‘Tree for Boston’ cut on Christmas Island | CTV News

    Nova Scotia’s 51st “Tree for Boston” is on its way to Halifax for a special sendoff following a cutting ceremony Wednesday morning.

    A few hundred people gathered on Christmas Island, N.S., to watch the 45-foot white spruce fall.

    “It’s a beautiful day, and it’s very exciting,” said nearby resident Marie Higgins.

    A local Mi’kmaw elder held a smudging ceremony beforehand, and Carmen Townsend – an award-winning musician and a daughter of the family donating the tree – performed a song she wrote about the tradition.

    Townsend says much of her childhood on the family property was spent in the tree’s shadow.

    “We grew up as feral children on Christmas Island,” Townsend told CTV Atlantic in an interview earlier this month. “Running through the woods and hanging out on the shore.”

    Her mother, Blanche, who passed away several years ago, would point to the tree and say how it would be “the best Christmas tree,” said Townsend.

    “She would be so happy and she would have loved to have heard the kids singing along to the song,” said Townsend. “She would have just loved every second of this.”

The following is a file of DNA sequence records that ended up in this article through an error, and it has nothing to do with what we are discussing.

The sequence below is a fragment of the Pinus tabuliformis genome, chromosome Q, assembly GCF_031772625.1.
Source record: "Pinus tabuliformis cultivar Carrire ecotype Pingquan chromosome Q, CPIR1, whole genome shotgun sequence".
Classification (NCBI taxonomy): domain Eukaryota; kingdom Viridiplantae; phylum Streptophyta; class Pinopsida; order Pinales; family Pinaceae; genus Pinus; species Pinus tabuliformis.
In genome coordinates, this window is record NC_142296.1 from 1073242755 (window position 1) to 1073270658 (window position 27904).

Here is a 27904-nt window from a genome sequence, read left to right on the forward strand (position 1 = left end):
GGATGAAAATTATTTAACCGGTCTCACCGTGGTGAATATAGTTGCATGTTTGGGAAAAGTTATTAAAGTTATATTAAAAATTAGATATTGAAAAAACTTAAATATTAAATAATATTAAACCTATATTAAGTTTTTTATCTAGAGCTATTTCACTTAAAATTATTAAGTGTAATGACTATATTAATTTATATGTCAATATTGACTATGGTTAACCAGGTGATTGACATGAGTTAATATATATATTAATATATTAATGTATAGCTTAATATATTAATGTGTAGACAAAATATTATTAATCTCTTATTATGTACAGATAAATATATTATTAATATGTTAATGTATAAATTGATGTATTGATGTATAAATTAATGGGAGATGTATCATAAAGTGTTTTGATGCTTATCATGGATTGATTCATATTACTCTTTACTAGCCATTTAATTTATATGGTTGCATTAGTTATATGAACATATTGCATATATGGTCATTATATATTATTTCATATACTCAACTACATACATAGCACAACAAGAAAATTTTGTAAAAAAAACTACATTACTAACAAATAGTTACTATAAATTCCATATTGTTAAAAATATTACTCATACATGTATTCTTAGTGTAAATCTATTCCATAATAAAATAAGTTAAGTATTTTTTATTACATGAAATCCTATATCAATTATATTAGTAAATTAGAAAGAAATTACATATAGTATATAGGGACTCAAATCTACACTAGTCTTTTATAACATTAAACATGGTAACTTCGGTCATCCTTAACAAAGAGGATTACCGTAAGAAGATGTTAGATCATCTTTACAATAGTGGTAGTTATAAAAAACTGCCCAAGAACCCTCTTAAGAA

The Christmas tree is the latest iteration of a long-standing “thank you” to Boston for its help following the Halifax Explosion in 1917.

    Carmen Townsend, an award-winning musician, will perform a song she wrote all about ME! A local Mi’kmaq elder will conduct a smudging ceremony before the tree is cut.

    — Tree for Boston (@TreeforBoston)

    Soon after the blast, which killed nearly 2,000 people and left thousands more injured and homeless, officials in Boston sent medical aid, relief supplies, and personnel to Halifax.

    “Mom had a special place in her heart for Christmas Island,” Angela MacNeil, another daughter of Blanche’s, said to the crowd of hundreds. “She would be over the moon, we believe, to see her dream of this beautiful, very special white spruce being chosen to grace Boston as its Christmas tree.”

    The man tasked with cutting the tree says when it’s lit up in Boston, he knows it will represent the people back home.

    “I’ve done it five or six times probably, and every time it’s an honour,” said Waddie Long. “Every Nova Scotian is behind the Boston tree, and we thank the people of Boston for what they did for us. We just spread our hospitality — it’s what we do as Nova Scotians. So thank you, Boston.”

    In 1971, the first “Tree for Boston” was cut in Lunenburg County.

    This is the second year in a row that the tree is coming from Cape Breton.

    The tree is set to leave Halifax on Nov. 21 and is expected to reach its final destination for a tree-lighting ceremony on Dec. 1 at 7 p.m. at the Boston Common.

    “Happy holidays to you and yours, from Christmas Island, Cape Breton, Nova Scotia,” said MacNeil. “We’ll be seeing you soon, Boston.”

    This content was originally published here.

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